Three of London's best offbeat museums

Photo of Steve McKenna

Tired of queing at London's big-name attractions? Try one of these three unusual "hidden" museums.

Most days in London, especially when the weather’s not so good, it feels like every other tourist has had the same idea: hit the city’s fantastic (and mostly free) cultural spectacles. 

It’s not uncommon to see crowds sluggishly snaking towards the British Museum, the National Gallery and the Tate Modern. It’s the same story in South Ken, or South Kensington, where the Victoria and Albert, National History and Science museums attract hordes of visitors. 

But if you don’t have the appetite for queuing — or if you’ve already visited these icons and want to see something new — the city isn’t short of intriguing alternatives. Smaller-scale and lesser-known, the following museums have their own unique charms, with decor and exhibits you’re unlikely to forget in a hurry.

Sir John Soane’s Museum

Sir John (1753-1837) was a significant figure in Georgian London. One of the leading architects of his day, he designed some of the original features of the Bank of England. He was also an avid hoarder of art, furniture and antiquities, and his wonderfully diverse collection, sourced from across the globe, can be seen in his former home in central London’s Lincoln’s Inn Fields. 

A portrait of Sir John, aged 76, hangs above the fireplace of the library-dining room — the first space visitors enter in a property that, at his request, has been more or less untouched since his death. There’s attention-grabbing stuff throughout, from paintings by Canaletto and JMW Turner and illustrations of 18th century London by William Hogarth to Greek and Roman sculptures and a sarcophagus carved for the pharaoh Seti and discovered in a tomb in Egypt’s Valley of the Kings.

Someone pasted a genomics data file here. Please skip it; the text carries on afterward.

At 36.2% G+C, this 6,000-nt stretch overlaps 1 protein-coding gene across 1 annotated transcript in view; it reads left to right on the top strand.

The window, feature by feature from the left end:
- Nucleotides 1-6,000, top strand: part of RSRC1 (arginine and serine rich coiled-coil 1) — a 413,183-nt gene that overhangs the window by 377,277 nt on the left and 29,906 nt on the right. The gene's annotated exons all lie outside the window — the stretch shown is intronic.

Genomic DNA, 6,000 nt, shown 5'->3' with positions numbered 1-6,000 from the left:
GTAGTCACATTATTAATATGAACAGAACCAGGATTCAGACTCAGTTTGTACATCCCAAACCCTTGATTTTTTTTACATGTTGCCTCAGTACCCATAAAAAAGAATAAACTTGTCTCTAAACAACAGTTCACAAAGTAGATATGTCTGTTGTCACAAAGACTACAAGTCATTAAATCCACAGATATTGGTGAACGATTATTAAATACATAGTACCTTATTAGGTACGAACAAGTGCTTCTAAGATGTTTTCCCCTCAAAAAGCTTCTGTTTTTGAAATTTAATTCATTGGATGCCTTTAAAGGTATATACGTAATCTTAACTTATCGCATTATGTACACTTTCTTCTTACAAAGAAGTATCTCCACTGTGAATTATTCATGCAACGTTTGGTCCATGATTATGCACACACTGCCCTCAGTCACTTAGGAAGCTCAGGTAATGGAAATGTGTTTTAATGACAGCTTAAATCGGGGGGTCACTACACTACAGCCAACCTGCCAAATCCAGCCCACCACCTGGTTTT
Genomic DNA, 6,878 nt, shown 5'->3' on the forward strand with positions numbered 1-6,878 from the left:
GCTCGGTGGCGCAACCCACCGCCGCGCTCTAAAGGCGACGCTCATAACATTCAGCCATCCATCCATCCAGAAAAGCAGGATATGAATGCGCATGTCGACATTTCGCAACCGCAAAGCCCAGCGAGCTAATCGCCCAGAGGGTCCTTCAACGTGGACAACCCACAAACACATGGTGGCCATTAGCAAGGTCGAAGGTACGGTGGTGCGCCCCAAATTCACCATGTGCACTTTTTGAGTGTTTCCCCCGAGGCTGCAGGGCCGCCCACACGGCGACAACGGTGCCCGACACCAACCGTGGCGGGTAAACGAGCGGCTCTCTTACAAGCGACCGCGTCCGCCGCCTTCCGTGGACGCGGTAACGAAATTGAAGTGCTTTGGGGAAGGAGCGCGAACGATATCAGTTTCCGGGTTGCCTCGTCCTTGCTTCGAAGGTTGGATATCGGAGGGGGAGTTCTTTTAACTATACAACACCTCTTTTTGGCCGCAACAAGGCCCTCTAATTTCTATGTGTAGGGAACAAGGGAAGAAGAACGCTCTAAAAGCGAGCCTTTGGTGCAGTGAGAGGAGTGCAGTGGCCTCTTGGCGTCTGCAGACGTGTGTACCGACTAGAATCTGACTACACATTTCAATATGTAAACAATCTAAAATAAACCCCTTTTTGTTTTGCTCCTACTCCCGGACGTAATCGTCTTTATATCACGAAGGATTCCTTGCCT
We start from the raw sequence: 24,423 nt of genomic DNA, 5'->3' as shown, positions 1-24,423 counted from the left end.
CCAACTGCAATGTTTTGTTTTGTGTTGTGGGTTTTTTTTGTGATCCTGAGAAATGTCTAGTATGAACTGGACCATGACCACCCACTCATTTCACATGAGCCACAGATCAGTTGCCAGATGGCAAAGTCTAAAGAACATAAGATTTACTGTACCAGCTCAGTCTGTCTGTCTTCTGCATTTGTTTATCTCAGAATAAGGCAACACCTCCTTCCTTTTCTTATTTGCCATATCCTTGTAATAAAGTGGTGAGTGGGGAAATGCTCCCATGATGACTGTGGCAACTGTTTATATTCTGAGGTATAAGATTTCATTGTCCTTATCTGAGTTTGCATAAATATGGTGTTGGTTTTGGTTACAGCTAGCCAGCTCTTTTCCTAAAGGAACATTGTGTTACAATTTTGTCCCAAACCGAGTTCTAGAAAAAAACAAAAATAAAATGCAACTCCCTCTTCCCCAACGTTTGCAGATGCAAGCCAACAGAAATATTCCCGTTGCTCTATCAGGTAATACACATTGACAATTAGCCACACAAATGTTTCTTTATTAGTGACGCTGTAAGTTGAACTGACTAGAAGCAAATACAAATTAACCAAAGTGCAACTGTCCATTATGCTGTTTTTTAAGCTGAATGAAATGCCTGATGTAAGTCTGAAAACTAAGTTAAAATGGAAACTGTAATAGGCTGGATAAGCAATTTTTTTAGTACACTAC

The museum is usually open Tuesday to Saturday (10am-5pm), but is at its most atmospheric on the first Tuesday evening of each month, when there’s a late opening (6pm-9pm) and the house is candlelit as it would have been in Sir John’s day. Be warned: there will be queues on these special evenings, with the first 200 people from 5.30pm receiving early entry.

Horniman Museum and Gardens

The South London suburb of Forest Hill doesn’t tend to make too many tourists’ itineraries. But it’s home to one of the capital’s most underrated free family-friendly attractions. Hedged by 6ha of tranquil, landscaped gardens, the museum was established by globe-trotting Victorian tea trader Frederick John Horniman, a keen anthropologist and gatherer of exotic artefacts and souvenirs. 

A native Alaskan totem pole looms beside the entrance to a museum whose galleries were, according to Horniman, supposed to be “a pleasure and an education”. There’s something for everyone here, whether you fancy browsing flamboyant African, Afro-Caribbean and Brazilian masks, or perusing hundreds of stuffed birds and animals. A signature piece is an overstuffed walrus, hunted in Canada’s Hudson Bay in the late 19 century.

In fine weather, the Horniman’s grassy lawns are ripe for picnicking. From the elevated bandstand, there’s a sweeping panorama of central London, with the Shard — Western Europe’s tallest building — particularly striking from afar.

The Viktor Wynd Museum 

If the above pair aren’t quite macabre enough for your tastes, make a beeline for this surreal offering, a stone’s throw from the Regent’s Canal in Hackney, East London. 

When it was unveiled in 2014, the Viktor Wynd Museum Of Curiosities, Fine Art and Natural History was touted by its creator, Viktor Wynd, as “the first all-encompassing museum to open in London since the Horniman in 1901”. Critics have since described it as London’s weirdest museum and a Little Shop of Horrors. 

Behind the quirky shopfront, you’ll find all manner of weird and wacky oddities, including a skeleton of an “illegitimate” 18 child, living coral, two-headed animals, dodo bones, celebrity body hair (from the actor and comedian Russell Brand, a former Hackney resident), and even rare prints by Pablo Picasso. 

The bulk of the exhibits are in the basement, while on the ground floor there’s a cocktail bar operated by the Last Tuesday Society, of which Wynd, an eccentric artist and collector, is “chancellor”. Some visitors will need a stiff drink after touring the museum, which is open Wednesday to Sunday, 12pm-10.30pm. 

Unlike Sir John Soane’s and the Horniman, admission here isn’t free. It’s £5 ($8.55) but there’s really nothing else like it in London — and you do get a cup of tea and a guide book with it. 

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